Hypothyroid disease may be due to a number of causes, including poor adrenal function,
environmental toxicity, inadequate nutrition, autoimmune disease, and genetic predisposition.
Prolonged treatment with superphysiological doses of corticosteroids such as
prednisone can also lower thyroid function [Starr2005, pg 158].
Starr has identified two types of hypothyroid disease, which he refers to as
Type I and Type II. In analogy with Diabetes Types I and II,
Hypothyroidism Type I is due to a failure of the thyroid gland to produce adequate thyroid
hormone, while Hypothyroidism Type II is attributed to cellular resistance to circulating
thyroid hormone [Starr2005].
There are many causes for inadequate thyroid hormone being produced,
which may result from a failure of the hypothalamus to produce Thyroid Releasing Hormone (TRH),
failure of the pituitary to produce Thyroid Stimulating Hormone (TSH),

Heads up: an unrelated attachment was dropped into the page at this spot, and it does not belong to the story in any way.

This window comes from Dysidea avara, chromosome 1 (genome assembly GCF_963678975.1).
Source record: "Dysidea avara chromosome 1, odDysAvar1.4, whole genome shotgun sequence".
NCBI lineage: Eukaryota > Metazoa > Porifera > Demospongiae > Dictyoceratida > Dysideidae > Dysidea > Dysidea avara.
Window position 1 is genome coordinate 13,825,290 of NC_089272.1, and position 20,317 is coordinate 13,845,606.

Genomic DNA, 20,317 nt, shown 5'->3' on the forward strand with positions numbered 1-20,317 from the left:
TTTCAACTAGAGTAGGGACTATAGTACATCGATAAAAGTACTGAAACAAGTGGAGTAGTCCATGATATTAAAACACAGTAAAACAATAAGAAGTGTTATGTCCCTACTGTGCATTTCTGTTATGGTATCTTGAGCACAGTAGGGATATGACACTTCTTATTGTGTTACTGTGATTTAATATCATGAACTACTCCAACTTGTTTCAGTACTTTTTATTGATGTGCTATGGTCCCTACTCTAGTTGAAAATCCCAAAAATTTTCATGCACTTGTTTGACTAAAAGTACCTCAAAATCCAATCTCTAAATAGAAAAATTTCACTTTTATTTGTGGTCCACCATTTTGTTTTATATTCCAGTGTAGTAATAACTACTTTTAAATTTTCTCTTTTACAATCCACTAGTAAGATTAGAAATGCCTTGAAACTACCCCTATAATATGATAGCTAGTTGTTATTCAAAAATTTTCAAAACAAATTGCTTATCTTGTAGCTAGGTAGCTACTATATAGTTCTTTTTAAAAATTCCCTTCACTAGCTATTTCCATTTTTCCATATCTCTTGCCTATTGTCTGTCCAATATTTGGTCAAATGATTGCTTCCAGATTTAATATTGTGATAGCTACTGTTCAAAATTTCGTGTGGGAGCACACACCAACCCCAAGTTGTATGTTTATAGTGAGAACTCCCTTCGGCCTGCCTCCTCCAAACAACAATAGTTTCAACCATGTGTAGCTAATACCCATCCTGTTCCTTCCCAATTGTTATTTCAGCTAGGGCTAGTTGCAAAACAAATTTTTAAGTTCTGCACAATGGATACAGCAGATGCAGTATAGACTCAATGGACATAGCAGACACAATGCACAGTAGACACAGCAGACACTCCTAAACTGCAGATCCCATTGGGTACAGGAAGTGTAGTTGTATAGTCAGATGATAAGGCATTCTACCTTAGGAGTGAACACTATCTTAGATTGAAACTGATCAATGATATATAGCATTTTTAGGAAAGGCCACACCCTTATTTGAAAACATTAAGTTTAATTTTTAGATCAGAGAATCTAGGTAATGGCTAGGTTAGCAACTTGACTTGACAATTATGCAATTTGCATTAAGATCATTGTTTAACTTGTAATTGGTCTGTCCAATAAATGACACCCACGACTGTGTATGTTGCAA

failure of the thyroid gland to produce T4, or failure of the liver and kidneys to convert
the T4 to the most active form of the thyroid hormone, T3. In some cases the peripheral
tissues convert T4 to an inactive form called reverse-T3. Blood tests can help identify
the nature of these failures in Type I Hypothyroidism.
On the other hand, when hypothyroidism is due to lack of cellular response to adequate levels
of T3 (i.e. Type II Hypothyroidism), blood tests may appear to be normal and the diagnosis
must be made based on signs and symptoms [Starr2005].
Some practitioners have noted an association with
inflammatory process mediated by homocysteine [Rogers2008, pg 9]. Note that the common
diuretic hydrochlorothiazide (HCTZ) increases homocysteine levels [Westphal2003].